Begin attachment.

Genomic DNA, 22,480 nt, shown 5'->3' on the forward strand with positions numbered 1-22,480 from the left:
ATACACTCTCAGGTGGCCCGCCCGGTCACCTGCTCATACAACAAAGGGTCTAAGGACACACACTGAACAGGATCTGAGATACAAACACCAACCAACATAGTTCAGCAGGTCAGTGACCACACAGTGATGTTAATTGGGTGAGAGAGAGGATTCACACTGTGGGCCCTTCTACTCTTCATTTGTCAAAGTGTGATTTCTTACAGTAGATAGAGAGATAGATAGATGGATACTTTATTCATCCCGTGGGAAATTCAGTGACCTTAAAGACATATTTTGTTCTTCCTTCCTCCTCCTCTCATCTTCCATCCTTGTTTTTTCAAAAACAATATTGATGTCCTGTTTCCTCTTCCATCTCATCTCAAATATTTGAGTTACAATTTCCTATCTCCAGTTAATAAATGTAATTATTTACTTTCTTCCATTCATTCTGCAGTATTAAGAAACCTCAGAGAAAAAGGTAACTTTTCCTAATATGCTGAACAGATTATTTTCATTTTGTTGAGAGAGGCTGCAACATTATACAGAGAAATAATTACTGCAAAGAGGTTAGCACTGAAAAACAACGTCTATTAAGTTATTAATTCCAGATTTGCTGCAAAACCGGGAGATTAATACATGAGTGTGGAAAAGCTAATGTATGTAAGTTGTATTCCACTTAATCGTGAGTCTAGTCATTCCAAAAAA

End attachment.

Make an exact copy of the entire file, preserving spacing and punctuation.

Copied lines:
Genomic DNA, 22,480 nt, shown 5'->3' on the forward strand with positions numbered 1-22,480 from the left:
ATACACTCTCAGGTGGCCCGCCCGGTCACCTGCTCATACAACAAAGGGTCTAAGGACACACACTGAACAGGATCTGAGATACAAACACCAACCAACATAGTTCAGCAGGTCAGTGACCACACAGTGATGTTAATTGGGTGAGAGAGAGGATTCACACTGTGGGCCCTTCTACTCTTCATTTGTCAAAGTGTGATTTCTTACAGTAGATAGAGAGATAGATAGATGGATACTTTATTCATCCCGTGGGAAATTCAGTGACCTTAAAGACATATTTTGTTCTTCCTTCCTCCTCCTCTCATCTTCCATCCTTGTTTTTTCAAAAACAATATTGATGTCCTGTTTCCTCTTCCATCTCATCTCAAATATTTGAGTTACAATTTCCTATCTCCAGTTAATAAATGTAATTATTTACTTTCTTCCATTCATTCTGCAGTATTAAGAAACCTCAGAGAAAAAGGTAACTTTTCCTAATATGCTGAACAGATTATTTTCATTTTGTTGAGAGAGGCTGCAACATTATACAGAGAAATAATTACTGCAAAGAGGTTAGCACTGAAAAACAACGTCTATTAAGTTATTAATTCCAGATTTGCTGCAAAACCGGGAGATTAATACATGAGTGTGGAAAAGCTAATGTATGTAAGTTGTATTCCACTTAATCGTGAGTCTAGTCATTCCAAAAAA